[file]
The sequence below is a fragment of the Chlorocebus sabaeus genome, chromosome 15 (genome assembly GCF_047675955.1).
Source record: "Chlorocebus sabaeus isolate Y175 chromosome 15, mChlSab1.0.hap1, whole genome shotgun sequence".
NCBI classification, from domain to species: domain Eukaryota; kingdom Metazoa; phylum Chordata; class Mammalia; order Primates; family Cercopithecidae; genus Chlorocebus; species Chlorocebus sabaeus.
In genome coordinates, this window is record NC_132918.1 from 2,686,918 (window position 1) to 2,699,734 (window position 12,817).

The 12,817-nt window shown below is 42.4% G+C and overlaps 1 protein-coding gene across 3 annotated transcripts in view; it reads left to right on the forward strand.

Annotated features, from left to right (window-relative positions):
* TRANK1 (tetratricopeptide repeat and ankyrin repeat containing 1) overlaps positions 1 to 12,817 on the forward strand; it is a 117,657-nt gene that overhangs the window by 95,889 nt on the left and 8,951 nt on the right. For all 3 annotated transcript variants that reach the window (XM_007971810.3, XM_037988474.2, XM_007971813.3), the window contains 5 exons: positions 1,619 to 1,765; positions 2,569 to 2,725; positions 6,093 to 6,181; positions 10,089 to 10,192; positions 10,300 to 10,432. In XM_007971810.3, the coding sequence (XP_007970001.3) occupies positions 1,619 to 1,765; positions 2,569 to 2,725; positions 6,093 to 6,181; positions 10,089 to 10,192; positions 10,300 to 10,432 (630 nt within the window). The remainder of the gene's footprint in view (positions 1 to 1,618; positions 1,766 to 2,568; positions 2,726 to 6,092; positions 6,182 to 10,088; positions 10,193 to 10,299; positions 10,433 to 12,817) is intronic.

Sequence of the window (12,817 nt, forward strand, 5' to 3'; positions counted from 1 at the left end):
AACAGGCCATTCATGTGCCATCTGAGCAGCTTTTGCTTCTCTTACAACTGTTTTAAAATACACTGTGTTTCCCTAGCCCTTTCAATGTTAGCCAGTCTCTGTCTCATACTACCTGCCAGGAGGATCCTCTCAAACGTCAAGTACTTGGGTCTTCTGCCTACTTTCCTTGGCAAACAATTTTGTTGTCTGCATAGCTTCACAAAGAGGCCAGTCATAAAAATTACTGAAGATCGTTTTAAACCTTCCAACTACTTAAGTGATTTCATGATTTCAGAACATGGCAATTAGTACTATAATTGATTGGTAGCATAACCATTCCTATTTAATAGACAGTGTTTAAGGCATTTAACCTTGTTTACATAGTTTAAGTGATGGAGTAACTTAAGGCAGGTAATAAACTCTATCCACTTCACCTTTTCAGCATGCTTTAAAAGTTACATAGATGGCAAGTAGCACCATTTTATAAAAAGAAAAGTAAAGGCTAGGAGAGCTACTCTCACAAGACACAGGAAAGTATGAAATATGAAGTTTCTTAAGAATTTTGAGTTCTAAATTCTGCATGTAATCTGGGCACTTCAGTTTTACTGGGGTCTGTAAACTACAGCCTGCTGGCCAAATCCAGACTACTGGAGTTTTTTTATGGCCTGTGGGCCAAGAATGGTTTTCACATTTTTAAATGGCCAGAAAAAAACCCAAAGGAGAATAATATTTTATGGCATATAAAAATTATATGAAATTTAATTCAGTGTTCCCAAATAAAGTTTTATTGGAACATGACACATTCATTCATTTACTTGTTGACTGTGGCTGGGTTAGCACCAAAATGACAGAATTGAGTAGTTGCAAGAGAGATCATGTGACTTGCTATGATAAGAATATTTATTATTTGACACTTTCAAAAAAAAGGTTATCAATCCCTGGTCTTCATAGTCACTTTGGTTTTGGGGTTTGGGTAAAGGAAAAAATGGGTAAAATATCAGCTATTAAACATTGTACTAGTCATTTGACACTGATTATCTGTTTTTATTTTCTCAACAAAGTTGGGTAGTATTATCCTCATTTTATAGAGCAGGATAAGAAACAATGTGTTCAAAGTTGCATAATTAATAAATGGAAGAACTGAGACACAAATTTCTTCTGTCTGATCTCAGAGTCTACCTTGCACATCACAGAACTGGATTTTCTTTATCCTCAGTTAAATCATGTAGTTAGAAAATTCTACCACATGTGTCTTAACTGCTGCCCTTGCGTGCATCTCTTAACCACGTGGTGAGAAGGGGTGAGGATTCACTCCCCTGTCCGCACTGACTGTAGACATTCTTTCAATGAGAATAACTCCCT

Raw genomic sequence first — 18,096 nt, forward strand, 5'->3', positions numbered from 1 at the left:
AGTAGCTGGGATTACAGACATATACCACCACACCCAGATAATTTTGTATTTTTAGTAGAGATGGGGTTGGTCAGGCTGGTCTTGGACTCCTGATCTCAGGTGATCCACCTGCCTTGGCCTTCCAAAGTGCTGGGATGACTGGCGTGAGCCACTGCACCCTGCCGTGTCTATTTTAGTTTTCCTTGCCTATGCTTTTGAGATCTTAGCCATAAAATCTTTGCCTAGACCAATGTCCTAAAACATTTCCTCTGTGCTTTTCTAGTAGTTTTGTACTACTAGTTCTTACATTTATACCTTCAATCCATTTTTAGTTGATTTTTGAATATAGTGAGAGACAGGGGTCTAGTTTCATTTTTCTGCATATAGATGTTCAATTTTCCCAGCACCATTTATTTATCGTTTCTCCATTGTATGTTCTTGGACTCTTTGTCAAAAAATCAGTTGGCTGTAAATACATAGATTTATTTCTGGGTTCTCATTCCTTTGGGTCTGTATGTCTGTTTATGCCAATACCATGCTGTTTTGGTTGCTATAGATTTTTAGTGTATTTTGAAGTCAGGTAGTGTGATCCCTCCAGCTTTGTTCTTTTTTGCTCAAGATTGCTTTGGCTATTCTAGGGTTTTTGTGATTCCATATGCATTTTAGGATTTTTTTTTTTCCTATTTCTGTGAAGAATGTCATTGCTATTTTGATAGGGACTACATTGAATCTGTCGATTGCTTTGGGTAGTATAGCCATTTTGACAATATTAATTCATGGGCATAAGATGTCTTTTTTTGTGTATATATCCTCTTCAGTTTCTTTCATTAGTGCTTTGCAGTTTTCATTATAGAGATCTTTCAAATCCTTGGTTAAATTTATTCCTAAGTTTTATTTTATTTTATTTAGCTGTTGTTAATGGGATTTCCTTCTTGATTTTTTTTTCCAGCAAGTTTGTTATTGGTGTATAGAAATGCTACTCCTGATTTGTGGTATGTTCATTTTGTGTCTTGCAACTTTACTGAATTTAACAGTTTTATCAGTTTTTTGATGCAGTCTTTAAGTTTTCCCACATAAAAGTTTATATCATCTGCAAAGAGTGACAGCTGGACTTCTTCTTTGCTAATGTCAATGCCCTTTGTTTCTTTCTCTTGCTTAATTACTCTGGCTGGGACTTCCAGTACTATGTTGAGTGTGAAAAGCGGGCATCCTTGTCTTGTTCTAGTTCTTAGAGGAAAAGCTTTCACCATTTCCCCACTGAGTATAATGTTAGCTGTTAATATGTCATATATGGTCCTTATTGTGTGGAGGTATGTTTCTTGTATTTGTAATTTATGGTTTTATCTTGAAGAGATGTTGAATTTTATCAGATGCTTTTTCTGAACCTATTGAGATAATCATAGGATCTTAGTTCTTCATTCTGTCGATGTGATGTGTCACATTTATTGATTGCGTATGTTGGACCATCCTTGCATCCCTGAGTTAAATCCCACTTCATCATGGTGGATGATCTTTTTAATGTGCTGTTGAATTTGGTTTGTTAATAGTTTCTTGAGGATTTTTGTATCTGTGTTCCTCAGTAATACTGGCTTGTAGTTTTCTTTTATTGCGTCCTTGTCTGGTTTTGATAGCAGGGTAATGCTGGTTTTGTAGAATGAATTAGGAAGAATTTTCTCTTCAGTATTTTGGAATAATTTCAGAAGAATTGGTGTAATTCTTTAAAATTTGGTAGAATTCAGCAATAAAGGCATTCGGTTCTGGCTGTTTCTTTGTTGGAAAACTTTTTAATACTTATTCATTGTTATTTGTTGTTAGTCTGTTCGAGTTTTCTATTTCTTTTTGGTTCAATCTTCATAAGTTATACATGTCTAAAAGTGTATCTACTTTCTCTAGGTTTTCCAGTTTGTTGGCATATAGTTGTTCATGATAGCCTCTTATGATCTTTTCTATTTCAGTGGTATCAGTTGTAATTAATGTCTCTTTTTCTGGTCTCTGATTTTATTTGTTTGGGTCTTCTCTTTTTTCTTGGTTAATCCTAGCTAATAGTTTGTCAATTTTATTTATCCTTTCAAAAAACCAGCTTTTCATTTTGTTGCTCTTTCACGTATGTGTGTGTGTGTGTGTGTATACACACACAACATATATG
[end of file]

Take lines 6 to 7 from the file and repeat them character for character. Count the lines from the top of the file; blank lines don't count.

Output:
Annotated features, from left to right (window-relative positions):
* TRANK1 (tetratricopeptide repeat and ankyrin repeat containing 1) overlaps positions 1 to 12,817 on the forward strand; it is a 117,657-nt gene that overhangs the window by 95,889 nt on the left and 8,951 nt on the right. For all 3 annotated transcript variants that reach the window (XM_007971810.3, XM_037988474.2, XM_007971813.3), the window contains 5 exons: positions 1,619 to 1,765; positions 2,569 to 2,725; positions 6,093 to 6,181; positions 10,089 to 10,192; positions 10,300 to 10,432. In XM_007971810.3, the coding sequence (XP_007970001.3) occupies positions 1,619 to 1,765; positions 2,569 to 2,725; positions 6,093 to 6,181; positions 10,089 to 10,192; positions 10,300 to 10,432 (630 nt within the window). The remainder of the gene's footprint in view (positions 1 to 1,618; positions 1,766 to 2,568; positions 2,726 to 6,092; positions 6,182 to 10,088; positions 10,193 to 10,299; positions 10,433 to 12,817) is intronic.